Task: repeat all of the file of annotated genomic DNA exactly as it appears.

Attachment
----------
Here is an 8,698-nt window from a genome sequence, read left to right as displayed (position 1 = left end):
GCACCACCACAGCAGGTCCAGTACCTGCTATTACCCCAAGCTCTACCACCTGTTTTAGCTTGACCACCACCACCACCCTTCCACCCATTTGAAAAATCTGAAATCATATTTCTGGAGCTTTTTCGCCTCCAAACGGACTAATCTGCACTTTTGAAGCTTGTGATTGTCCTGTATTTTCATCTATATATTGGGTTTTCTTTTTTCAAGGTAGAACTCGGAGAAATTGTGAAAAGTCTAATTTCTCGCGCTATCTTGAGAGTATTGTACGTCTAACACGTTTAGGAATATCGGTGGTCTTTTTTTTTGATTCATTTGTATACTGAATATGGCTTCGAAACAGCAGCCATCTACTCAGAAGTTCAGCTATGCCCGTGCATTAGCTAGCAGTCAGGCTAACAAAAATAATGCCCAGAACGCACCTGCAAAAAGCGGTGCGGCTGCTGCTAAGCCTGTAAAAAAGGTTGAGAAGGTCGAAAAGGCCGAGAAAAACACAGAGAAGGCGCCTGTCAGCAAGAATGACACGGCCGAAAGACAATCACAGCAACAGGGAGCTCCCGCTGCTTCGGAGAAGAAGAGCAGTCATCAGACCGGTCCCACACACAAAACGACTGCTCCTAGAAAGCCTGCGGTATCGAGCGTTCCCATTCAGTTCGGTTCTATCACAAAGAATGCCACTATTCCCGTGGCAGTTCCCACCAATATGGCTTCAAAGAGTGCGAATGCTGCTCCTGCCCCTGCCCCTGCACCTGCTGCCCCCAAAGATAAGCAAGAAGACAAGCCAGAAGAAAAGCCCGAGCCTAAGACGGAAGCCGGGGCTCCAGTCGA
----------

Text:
Here is an 8,698-nt window from a genome sequence, read left to right as displayed (position 1 = left end):
GCACCACCACAGCAGGTCCAGTACCTGCTATTACCCCAAGCTCTACCACCTGTTTTAGCTTGACCACCACCACCACCCTTCCACCCATTTGAAAAATCTGAAATCATATTTCTGGAGCTTTTTCGCCTCCAAACGGACTAATCTGCACTTTTGAAGCTTGTGATTGTCCTGTATTTTCATCTATATATTGGGTTTTCTTTTTTCAAGGTAGAACTCGGAGAAATTGTGAAAAGTCTAATTTCTCGCGCTATCTTGAGAGTATTGTACGTCTAACACGTTTAGGAATATCGGTGGTCTTTTTTTTTGATTCATTTGTATACTGAATATGGCTTCGAAACAGCAGCCATCTACTCAGAAGTTCAGCTATGCCCGTGCATTAGCTAGCAGTCAGGCTAACAAAAATAATGCCCAGAACGCACCTGCAAAAAGCGGTGCGGCTGCTGCTAAGCCTGTAAAAAAGGTTGAGAAGGTCGAAAAGGCCGAGAAAAACACAGAGAAGGCGCCTGTCAGCAAGAATGACACGGCCGAAAGACAATCACAGCAACAGGGAGCTCCCGCTGCTTCGGAGAAGAAGAGCAGTCATCAGACCGGTCCCACACACAAAACGACTGCTCCTAGAAAGCCTGCGGTATCGAGCGTTCCCATTCAGTTCGGTTCTATCACAAAGAATGCCACTATTCCCGTGGCAGTTCCCACCAATATGGCTTCAAAGAGTGCGAATGCTGCTCCTGCCCCTGCCCCTGCACCTGCTGCCCCCAAAGATAAGCAAGAAGACAAGCCAGAAGAAAAGCCCGAGCCTAAGACGGAAGCCGGGGCTCCAGTCGA